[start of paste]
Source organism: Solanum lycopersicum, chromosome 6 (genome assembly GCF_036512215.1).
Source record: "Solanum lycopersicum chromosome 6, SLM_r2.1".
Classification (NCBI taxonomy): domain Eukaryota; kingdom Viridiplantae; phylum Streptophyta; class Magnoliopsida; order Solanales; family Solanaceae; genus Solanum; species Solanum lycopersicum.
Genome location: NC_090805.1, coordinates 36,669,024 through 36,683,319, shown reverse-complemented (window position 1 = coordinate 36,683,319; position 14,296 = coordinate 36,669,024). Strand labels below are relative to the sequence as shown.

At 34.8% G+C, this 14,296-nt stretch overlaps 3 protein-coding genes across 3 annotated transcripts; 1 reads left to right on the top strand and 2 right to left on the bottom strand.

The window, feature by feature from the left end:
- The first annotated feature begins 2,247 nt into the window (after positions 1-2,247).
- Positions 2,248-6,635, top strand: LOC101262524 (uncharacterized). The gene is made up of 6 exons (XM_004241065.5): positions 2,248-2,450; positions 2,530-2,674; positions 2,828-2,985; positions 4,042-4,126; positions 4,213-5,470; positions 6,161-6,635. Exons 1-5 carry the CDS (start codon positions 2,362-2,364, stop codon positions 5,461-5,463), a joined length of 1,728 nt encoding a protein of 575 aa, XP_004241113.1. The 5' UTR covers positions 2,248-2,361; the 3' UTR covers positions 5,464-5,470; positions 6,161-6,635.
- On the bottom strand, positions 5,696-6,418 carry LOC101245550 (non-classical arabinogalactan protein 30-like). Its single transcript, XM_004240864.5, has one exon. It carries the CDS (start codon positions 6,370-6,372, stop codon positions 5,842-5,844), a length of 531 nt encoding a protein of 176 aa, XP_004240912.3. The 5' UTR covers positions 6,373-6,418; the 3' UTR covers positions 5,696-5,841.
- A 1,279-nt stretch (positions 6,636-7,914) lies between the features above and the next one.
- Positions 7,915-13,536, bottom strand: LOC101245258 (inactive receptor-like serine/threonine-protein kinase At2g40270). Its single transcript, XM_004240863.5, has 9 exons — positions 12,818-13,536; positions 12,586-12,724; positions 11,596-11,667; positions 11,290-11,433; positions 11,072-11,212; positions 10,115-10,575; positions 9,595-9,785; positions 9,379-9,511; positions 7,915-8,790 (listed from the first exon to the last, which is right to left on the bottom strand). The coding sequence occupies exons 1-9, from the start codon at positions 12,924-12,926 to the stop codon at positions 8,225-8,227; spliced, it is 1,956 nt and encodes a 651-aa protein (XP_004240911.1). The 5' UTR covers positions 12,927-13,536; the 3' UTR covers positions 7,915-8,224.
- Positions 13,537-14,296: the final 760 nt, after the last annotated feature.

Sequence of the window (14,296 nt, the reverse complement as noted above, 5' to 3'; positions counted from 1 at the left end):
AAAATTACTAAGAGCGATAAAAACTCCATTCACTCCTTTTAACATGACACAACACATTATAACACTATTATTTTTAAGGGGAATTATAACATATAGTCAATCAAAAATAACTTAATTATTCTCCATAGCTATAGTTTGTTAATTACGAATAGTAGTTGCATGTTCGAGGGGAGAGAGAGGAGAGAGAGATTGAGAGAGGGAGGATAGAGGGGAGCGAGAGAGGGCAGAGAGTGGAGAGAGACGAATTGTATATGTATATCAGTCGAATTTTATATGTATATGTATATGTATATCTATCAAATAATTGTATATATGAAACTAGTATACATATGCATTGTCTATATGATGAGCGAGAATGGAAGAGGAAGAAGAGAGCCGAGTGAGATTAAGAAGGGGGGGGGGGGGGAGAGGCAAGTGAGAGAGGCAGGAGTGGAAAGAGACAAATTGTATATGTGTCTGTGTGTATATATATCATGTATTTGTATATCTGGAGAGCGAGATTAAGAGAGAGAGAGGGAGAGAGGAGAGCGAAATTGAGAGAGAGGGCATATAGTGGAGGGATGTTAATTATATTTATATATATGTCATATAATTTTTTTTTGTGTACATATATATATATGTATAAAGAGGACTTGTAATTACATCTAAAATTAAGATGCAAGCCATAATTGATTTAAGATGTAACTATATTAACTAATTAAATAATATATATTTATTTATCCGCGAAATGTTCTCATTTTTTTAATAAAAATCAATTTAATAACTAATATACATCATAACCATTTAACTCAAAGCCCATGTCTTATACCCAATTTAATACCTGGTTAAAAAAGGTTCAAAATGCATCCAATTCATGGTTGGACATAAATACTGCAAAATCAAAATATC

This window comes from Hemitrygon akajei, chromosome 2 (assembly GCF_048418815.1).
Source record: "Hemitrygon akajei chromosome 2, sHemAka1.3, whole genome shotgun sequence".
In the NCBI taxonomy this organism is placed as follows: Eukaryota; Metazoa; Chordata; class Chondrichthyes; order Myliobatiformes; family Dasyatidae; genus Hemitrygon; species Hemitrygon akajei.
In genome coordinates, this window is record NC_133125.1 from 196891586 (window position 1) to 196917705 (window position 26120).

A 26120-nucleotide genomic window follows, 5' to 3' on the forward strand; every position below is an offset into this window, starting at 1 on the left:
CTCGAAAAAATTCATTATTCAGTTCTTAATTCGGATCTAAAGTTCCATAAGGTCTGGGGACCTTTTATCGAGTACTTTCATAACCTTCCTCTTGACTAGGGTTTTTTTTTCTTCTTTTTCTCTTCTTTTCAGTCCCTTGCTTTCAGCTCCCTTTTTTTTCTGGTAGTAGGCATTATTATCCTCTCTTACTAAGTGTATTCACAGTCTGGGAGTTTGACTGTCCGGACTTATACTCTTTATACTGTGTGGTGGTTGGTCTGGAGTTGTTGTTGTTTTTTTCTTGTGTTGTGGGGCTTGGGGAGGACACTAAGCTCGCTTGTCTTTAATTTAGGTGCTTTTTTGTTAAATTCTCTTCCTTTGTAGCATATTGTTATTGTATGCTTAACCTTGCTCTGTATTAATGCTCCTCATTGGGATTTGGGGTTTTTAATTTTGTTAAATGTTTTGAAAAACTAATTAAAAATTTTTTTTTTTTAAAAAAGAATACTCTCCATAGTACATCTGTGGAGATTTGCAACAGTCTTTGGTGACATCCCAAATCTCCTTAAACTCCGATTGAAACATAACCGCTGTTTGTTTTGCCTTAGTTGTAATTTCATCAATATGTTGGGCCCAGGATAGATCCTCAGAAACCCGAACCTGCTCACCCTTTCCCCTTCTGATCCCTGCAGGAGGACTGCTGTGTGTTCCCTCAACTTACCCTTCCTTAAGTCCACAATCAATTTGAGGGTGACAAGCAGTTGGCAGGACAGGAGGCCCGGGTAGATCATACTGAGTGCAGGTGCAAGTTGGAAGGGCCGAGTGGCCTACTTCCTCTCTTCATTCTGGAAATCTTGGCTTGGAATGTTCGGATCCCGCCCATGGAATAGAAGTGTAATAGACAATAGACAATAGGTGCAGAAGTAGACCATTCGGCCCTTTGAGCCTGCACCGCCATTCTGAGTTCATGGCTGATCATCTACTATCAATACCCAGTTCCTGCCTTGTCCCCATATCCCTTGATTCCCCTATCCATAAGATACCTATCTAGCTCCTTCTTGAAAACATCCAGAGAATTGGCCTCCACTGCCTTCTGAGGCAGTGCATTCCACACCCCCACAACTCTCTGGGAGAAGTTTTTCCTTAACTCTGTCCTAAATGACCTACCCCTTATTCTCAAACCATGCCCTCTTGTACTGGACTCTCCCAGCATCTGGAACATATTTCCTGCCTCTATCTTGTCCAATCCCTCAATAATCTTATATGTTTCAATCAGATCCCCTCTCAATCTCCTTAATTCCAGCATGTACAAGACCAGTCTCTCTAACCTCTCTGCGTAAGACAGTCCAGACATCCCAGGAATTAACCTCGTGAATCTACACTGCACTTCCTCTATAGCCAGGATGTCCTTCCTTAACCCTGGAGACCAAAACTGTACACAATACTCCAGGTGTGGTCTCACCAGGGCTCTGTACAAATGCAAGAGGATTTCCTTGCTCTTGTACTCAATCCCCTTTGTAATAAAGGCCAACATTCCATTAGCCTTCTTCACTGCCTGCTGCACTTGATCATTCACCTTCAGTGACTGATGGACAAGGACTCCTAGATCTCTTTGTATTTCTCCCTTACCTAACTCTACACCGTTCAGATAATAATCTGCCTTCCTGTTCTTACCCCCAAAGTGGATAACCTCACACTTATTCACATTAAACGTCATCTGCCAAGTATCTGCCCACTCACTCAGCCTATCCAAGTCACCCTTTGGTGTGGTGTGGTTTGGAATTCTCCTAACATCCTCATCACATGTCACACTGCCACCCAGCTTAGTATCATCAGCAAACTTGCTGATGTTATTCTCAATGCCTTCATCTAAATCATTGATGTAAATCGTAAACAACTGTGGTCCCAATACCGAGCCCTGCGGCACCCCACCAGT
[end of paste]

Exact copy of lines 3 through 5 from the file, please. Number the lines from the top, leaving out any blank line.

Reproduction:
Classification (NCBI taxonomy): domain Eukaryota; kingdom Viridiplantae; phylum Streptophyta; class Magnoliopsida; order Solanales; family Solanaceae; genus Solanum; species Solanum lycopersicum.
Genome location: NC_090805.1, coordinates 36,669,024 through 36,683,319, shown reverse-complemented (window position 1 = coordinate 36,683,319; position 14,296 = coordinate 36,669,024). Strand labels below are relative to the sequence as shown.

At 34.8% G+C, this 14,296-nt stretch overlaps 3 protein-coding genes across 3 annotated transcripts; 1 reads left to right on the top strand and 2 right to left on the bottom strand.